In GSM, security is implemented in three entities: SIM card, GSM handset and Network. Subscriber identity module (SIM) contains: - IMSI - TMSI -PIN, -MSISDN -Authentication key Ki (64-bit) -Ciphering key (Kc) generating algorithm A8, and -Authentication algorithm A3. SIM is a single chip computer containing the operating system (OS), the file system, and applications. SIM is protected by a PIN and owned by an operator. SIM applications can be written with a SIM tool kit.
GSM handset contains ciphering algorithm A5.
Network uses algorithms
- A3 for Authentication,
- A5 for encryption: A5 is a stream cipher. It can be implemented very efficiently on hardware. Its design was never made public. A5 has several versions: A5/1 (most widely used today), A5/2 (weaker than A5/1; used in some countries), and A5/3 (newest version based on the Kasumi block cipher).
- A8 for ciphering the data; Ki and IMEI and IMSI of each subcriber are stored in the authentication center. Both A3 and A8 algorithms are implemented on the SIM. The operator can decide which algorithm is to be used. Implementation of an algorithm is independent of hardware manufacturers and network operators.
1. Authentication of GSM mobiles:
Authentication in the GSM system is achieved by the Base Station sending out a challenge to the mobile station. The MS uses a key stored on its SIM to send back a response that is then verified. This only authenticates the MS, not the user.
To request for a call or to receive a call, the MS has to get authenticated. The process is as follows:
- A unique subscriber authentication key is programmed on every SIM card. The authentication center (AuC) has a list which maps Ki number with the SIM card.It is a secure database.
- When a SIM card requests for a call, a 128 bit random number is instantaneously generated by the AuC and transmitted to the SIM card.
- The A3 algorithm which is programmed inside the SIM card processes the RAND number and Ki number and generates a 32 bit output called the Signed RESponse number (SRES).
- The same process is done on the AuC side.
- The SIM card transmits this SRES number to the AuC.
- The AuC compares the received SRES with the SRES that’s generated on the network side.
- The SIM is authenticated if and only if the two SRES are same.
The authentication centre contains a database of identification and authentication information for subscribers including IMSI, TMSI, location area identity (LAI), and authentication key (Ki). It is responsible for generating (RAND),response (RES), and ciphering key (Kc) which are stored in HLR / VLR for authentication and encryption processes. The distribution of security credentials and encryption algorithms provides additional security.
2. Encryption in GSM:
GSM uses information stored on the SIM card within the phone to provide encrypted communications and authentication. GSM encryption is only applied to communications between a mobile phone and the BS. The rest of the transmission over the normal fixed network or radio relay is unprotected, where it could easily be eavesdropped or modified. In some countries, the base station encryption facility is not activated at all, leaving the user completely unaware of the fact that the transmission is not secure. GSM encryption is achieved by the use of a shared secret key. If this key is compromised it will be possible for the transmission to be eavesdropped and for the phone to be cloned (i.e., the identity of the phone can be copied). A 64-bit key is divided to provide data confidentiality. It is not possible to encrypt all the data; for example, some of the routing information has to be sent in clear text. The detailed process of Encrypting the data is as shown in Figure 16.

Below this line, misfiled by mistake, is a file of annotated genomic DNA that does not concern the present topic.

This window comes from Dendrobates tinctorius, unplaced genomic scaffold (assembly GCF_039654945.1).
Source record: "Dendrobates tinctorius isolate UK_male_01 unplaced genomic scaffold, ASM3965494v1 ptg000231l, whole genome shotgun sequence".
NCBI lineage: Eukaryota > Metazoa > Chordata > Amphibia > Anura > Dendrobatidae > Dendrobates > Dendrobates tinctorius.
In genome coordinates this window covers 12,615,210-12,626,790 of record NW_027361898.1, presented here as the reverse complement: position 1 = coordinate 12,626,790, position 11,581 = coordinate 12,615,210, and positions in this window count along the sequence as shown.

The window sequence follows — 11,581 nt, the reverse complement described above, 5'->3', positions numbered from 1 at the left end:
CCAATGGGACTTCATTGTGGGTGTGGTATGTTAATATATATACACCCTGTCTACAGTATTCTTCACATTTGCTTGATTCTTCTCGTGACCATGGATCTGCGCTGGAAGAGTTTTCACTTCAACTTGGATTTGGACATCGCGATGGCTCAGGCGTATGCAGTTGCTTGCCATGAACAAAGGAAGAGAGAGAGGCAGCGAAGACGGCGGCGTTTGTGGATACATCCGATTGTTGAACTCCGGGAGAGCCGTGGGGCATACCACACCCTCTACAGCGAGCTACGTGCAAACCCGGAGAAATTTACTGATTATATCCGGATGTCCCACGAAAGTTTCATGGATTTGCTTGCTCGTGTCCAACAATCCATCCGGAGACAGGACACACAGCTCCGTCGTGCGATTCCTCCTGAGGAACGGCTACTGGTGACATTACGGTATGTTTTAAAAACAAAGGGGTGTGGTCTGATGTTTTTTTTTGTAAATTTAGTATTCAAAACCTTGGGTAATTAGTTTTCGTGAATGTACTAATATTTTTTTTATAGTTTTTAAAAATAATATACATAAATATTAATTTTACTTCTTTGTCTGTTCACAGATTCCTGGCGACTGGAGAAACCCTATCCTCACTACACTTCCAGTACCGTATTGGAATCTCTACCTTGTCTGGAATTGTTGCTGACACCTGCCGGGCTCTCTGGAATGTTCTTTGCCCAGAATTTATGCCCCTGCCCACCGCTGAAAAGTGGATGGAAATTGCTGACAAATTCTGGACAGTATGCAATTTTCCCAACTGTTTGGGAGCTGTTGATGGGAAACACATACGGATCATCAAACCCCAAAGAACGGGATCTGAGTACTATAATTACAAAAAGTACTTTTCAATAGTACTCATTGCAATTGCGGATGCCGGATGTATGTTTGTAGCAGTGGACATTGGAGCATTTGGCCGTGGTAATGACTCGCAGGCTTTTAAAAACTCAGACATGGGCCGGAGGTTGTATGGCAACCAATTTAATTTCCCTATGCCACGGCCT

- The AuC generates a random number (RAND ) of 128 bits and sends it to the MS.
- The RAND and the Ki number is processed by the A8 algorithm on both the sides.
- The A8 algorithm produces a 64 bit ciphering key (Kc). Ciphering means scrambling or randomizing the data.
- The A5 algorithm takes Kc key and data to be transmitted as input and and accordingly encrypts the data.
- A5 algorithm is different for each service provider and is highly secretive.
3. GSM Token-based challenge
The security-related information consisting of triplets of RAND, signature response (SRES), and Kc are stored in the VLR. When a VLR has used a token to authenticate an MS, it either discards the token or marks it used. When a VLR needs to use a token, it uses a set of tokens that is not marked as used in preference to a set that is marked used. When a VLR successfully requests a token from the HLR or an old VLR, it discards any tokens that are marked as used. When an HLR receives a request for tokens, it sends any sets that are not marked as used. Those sets shall then be deleted or marked as used. The system operator defines how many times a set may be reused before being discarded. When HLR has no tokens, it will query the authentication centre for additional tokens. The token-based challenge can be integrated into various call flows (e.g., registration, handoff). It is described separately here for clarity. Figure 17 shows the call flows of token-based challenges.
- The serving system sends a RAND to the MS.
- The MS computes the SRES using RAND and the authentication key (Ki) in the encryption algorithm.
- The MS transmits the SRES to the serving system.
- The MSC sends a message to the VLR requesting authentication.
- The VLR checks the SRES for validity.
- The VLR returns the status to the MSC.
- The MSC sends a message to the MS with a success or failure indication.
Both GSM and North American systems use the international mobile equipment identity (IMEI) stored in the equipment identity register (EIR) to check malfunctions and fraudulent equipment. The EIR contains a valid list (list of valid mobiles), a suspect list (list of mobiles under observation), and a fraudulent list (list of mobiles for which service is barred).